Dear Doctor – Grinding away with her teeth
Q My 18-month-old Catahoula/terrier mix seems to have a need to grind away at hard things with her teeth. I know she swallows small pieces of hard plastic (my solar lights), cement (yard ornaments), terra cotta flower pots — the list goes on. She doesn’t seem to be frustrated with her life. She gets two good walks per day, frequent visits to the dog park, and lots of time to run in our fenced-in yard. I supply her with many chew toys, but it’s the hard stuff she wants. This is a sweet, cooperative dog. Could this be some kind of vitamin deficiency?
Dear Ms. Swartz,
A Tufts veterinary nutritionist Cailin Heinze, VMD, DACVM, says that a nutritional deficiency would not lead your dog to chew on hard surfaces, so you can rule that out. That said, you might want to check out the possibility that she has pica. Pica, or the craving of non-food items, does not have to be about a nutrient deficiency. It could be a sign of a gastrointestinal issue that needs clearing up (although admittedly, pica usually refers to craving a single non-food item, not, for instance, hard-surfaced items in general). Another possibility is that by chewing on hard things, your pet is trying to relieve tooth pain, although often, a dog with pain in her mouth will not want to chew at all.
Going in another direction, it is entirely possible that the issue is not medical but, rather, behavioral. Does the chewing happen only when you are present? If so, says Tufts Animal Behavior Clinic head Stephanie Borns Weil, DVM, your pet could be seeking attention. If it happens whether or not you are present, your dog may simply need more stimulation, she posits.
You say you are giving her two good walks a day, plus time in the park and free time in the backyard. For some dogs, that’s more than enough. But for a young, working mixed breed like yours, Dr. Borns-Weil says, it may be under par to relieve her need to release energy as well as use her mind and her senses. Perhaps an agility class or Rally-O would keep her satisfied on top of all the outdoor time you give her.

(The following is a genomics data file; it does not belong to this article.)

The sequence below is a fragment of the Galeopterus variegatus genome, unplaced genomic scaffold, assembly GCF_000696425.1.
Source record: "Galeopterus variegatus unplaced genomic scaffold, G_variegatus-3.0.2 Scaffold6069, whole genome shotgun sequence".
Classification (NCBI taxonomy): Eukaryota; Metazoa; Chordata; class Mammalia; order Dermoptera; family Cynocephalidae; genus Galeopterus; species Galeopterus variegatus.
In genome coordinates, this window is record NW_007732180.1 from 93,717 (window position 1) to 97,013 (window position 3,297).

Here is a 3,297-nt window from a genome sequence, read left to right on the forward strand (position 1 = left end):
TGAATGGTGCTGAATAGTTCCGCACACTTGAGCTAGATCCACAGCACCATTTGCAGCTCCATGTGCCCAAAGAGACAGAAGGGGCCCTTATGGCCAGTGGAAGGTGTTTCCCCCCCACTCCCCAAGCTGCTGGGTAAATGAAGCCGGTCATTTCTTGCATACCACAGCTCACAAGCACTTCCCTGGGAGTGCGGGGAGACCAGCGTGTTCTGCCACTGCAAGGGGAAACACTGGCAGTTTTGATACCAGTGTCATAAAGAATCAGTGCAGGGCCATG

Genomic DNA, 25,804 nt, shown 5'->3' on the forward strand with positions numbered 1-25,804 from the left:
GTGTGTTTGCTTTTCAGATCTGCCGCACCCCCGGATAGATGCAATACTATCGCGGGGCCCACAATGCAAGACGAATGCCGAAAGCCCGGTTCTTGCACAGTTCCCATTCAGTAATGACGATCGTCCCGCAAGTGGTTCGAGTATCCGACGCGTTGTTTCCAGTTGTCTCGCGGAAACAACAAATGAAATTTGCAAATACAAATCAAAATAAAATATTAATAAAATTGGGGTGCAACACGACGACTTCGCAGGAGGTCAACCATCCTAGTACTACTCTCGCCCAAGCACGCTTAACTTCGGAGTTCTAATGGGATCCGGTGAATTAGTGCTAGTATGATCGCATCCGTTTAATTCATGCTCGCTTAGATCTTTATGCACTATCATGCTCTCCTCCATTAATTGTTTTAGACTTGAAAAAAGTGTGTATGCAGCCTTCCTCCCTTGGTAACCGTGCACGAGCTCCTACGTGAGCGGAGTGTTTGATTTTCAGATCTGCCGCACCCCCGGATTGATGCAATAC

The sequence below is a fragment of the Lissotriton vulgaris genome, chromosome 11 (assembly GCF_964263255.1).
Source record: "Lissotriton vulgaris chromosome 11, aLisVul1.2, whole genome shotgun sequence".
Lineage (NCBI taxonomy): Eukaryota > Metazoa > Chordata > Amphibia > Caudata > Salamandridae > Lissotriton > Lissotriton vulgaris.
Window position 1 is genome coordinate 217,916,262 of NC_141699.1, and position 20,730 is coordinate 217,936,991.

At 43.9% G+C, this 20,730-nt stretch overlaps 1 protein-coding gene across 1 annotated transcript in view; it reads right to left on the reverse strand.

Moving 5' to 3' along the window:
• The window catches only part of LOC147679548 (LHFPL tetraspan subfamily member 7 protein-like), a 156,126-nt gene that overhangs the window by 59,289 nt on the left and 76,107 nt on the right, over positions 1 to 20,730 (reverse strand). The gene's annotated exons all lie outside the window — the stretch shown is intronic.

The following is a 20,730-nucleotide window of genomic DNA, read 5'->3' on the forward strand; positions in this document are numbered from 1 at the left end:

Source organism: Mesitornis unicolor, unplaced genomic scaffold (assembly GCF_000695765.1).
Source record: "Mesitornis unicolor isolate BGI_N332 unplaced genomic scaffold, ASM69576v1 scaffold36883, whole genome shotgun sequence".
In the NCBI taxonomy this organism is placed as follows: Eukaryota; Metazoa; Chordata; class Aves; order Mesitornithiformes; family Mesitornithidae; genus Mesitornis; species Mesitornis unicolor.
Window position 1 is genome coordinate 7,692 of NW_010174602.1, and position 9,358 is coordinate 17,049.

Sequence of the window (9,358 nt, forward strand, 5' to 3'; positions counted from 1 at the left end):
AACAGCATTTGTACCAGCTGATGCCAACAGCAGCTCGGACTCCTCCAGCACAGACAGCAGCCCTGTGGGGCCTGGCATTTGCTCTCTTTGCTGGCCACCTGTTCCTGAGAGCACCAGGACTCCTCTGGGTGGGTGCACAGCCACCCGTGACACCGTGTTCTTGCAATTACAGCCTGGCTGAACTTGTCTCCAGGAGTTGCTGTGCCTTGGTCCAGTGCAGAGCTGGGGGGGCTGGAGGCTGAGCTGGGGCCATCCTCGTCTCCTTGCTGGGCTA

Finally, chewing on hard surfaces could be compulsive behavior that might need some anti-anxiety medication to keep it in check, along with behavioral modification via counter-conditioning, that is, giving her something to do that’s incompatible with chewing.
Knowing your dog well, as you no doubt do, you might have a hunch about which avenue of inquiry to pursue with your veterinarian. But since your dog is chewing super-hard surfaces like cement and terra cotta flower pots, it’s definitely something you should discuss with the doctor. At the very least, you want to keep your young pet from chipping any teeth — or swallowing something that wouldn’t get digested easily and could lodge in her throat or other part of her GI tract and potentially cause an obstruction.
This article originally appeared in the March 2017 issue of Tufts Your Dog
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